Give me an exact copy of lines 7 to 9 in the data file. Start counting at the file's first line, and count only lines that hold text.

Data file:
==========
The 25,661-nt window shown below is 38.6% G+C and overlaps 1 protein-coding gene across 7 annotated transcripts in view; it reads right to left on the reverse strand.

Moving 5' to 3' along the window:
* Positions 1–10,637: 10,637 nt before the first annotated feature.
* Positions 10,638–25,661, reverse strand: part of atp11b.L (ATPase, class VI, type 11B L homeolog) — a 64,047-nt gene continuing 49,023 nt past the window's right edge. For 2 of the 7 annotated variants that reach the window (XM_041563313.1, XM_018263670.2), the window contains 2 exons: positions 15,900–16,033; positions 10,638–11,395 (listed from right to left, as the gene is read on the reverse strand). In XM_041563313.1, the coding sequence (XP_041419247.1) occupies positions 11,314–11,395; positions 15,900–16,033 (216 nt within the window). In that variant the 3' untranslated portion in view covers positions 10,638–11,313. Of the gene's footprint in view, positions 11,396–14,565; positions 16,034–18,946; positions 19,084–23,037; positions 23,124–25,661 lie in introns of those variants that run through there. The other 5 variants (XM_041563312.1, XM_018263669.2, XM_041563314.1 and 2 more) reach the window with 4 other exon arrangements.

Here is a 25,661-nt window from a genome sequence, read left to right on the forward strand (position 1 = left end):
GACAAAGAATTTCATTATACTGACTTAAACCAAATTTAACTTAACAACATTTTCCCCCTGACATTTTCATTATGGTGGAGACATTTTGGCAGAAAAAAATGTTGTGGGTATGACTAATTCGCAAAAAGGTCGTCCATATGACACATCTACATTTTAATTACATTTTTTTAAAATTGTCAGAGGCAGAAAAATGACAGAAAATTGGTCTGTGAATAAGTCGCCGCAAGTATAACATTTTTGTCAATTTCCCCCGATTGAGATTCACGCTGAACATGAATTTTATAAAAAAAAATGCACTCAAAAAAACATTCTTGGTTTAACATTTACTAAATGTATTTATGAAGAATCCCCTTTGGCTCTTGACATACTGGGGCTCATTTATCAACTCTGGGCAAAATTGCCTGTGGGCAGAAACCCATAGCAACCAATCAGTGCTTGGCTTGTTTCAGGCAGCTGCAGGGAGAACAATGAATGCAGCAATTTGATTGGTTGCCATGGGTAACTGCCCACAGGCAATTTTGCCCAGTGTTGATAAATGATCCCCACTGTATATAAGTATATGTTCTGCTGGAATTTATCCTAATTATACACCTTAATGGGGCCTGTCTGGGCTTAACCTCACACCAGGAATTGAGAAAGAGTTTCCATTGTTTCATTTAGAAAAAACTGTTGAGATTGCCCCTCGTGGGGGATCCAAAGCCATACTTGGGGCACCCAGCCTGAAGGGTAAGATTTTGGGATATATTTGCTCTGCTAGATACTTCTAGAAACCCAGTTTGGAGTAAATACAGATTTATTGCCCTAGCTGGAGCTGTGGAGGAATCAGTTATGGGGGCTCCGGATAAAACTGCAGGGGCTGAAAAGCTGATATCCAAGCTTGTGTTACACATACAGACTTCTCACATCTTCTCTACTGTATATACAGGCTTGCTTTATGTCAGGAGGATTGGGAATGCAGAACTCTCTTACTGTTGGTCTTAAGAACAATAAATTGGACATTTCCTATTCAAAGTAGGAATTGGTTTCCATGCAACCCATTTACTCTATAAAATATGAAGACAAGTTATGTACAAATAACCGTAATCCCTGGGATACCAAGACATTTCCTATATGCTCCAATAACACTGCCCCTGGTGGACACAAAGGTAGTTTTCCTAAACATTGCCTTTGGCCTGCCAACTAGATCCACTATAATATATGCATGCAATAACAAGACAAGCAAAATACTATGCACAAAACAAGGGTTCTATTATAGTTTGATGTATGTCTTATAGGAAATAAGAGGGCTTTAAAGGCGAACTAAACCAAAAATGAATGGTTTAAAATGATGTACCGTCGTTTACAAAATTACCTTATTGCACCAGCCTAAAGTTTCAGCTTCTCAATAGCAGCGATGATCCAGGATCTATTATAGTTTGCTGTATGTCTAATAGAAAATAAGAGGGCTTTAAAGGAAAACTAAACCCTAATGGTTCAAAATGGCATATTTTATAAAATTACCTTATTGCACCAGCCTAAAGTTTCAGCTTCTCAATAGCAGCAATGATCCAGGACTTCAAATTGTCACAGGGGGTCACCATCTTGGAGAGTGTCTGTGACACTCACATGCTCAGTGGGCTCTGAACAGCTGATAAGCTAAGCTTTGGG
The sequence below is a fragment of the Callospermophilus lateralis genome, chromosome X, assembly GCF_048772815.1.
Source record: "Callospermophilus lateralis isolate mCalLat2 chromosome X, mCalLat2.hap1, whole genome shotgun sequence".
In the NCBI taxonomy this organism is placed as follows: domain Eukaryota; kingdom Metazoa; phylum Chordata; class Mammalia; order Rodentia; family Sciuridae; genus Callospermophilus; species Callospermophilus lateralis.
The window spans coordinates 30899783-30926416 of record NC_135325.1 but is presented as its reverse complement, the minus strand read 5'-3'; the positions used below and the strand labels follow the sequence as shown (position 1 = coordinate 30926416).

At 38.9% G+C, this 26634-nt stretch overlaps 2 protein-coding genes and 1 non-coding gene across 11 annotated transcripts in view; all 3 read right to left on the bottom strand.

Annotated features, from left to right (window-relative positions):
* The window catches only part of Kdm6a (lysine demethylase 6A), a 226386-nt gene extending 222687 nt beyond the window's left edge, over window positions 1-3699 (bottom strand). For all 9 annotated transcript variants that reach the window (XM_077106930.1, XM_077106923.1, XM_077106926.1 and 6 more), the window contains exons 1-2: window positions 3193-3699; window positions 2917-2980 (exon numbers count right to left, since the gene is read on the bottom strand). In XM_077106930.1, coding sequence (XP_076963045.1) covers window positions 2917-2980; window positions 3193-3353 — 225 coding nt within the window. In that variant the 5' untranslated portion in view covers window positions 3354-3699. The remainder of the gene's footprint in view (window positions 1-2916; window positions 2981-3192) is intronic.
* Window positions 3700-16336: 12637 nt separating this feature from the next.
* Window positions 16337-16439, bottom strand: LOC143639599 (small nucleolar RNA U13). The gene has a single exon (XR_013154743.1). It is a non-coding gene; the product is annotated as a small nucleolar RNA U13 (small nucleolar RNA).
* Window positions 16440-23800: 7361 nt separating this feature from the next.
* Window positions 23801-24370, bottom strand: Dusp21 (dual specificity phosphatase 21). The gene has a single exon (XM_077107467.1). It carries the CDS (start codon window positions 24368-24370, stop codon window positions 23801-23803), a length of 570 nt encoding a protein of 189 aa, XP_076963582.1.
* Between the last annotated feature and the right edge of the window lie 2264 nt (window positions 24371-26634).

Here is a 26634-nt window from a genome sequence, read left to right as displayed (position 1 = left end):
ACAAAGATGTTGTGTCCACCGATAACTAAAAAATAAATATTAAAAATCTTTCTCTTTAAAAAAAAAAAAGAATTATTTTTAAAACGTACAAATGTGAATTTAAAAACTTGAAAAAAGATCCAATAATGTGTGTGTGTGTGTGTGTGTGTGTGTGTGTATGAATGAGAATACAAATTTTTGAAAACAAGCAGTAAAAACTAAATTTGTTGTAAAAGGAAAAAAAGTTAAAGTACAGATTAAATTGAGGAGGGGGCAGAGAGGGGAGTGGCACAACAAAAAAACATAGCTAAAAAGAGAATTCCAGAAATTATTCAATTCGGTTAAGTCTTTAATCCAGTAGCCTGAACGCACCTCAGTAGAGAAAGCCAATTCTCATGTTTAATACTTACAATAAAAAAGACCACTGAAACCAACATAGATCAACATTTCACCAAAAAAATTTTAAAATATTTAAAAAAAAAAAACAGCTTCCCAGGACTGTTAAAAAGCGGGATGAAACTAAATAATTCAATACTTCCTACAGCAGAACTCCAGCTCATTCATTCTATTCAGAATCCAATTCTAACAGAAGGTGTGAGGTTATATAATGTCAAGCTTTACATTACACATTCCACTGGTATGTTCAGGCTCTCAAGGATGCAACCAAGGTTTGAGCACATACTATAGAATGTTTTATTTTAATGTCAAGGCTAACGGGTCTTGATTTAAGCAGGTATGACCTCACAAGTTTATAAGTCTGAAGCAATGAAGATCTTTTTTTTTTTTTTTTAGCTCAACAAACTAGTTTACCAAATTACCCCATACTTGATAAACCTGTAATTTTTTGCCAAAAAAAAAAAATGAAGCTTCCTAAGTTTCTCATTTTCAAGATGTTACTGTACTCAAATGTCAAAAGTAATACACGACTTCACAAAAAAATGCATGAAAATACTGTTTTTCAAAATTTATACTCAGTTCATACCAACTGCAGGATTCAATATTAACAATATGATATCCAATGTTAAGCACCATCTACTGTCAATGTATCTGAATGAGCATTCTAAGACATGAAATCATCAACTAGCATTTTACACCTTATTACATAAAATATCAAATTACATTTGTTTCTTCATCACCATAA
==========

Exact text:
The sequence below is a fragment of the Callospermophilus lateralis genome, chromosome X, assembly GCF_048772815.1.
Source record: "Callospermophilus lateralis isolate mCalLat2 chromosome X, mCalLat2.hap1, whole genome shotgun sequence".
In the NCBI taxonomy this organism is placed as follows: domain Eukaryota; kingdom Metazoa; phylum Chordata; class Mammalia; order Rodentia; family Sciuridae; genus Callospermophilus; species Callospermophilus lateralis.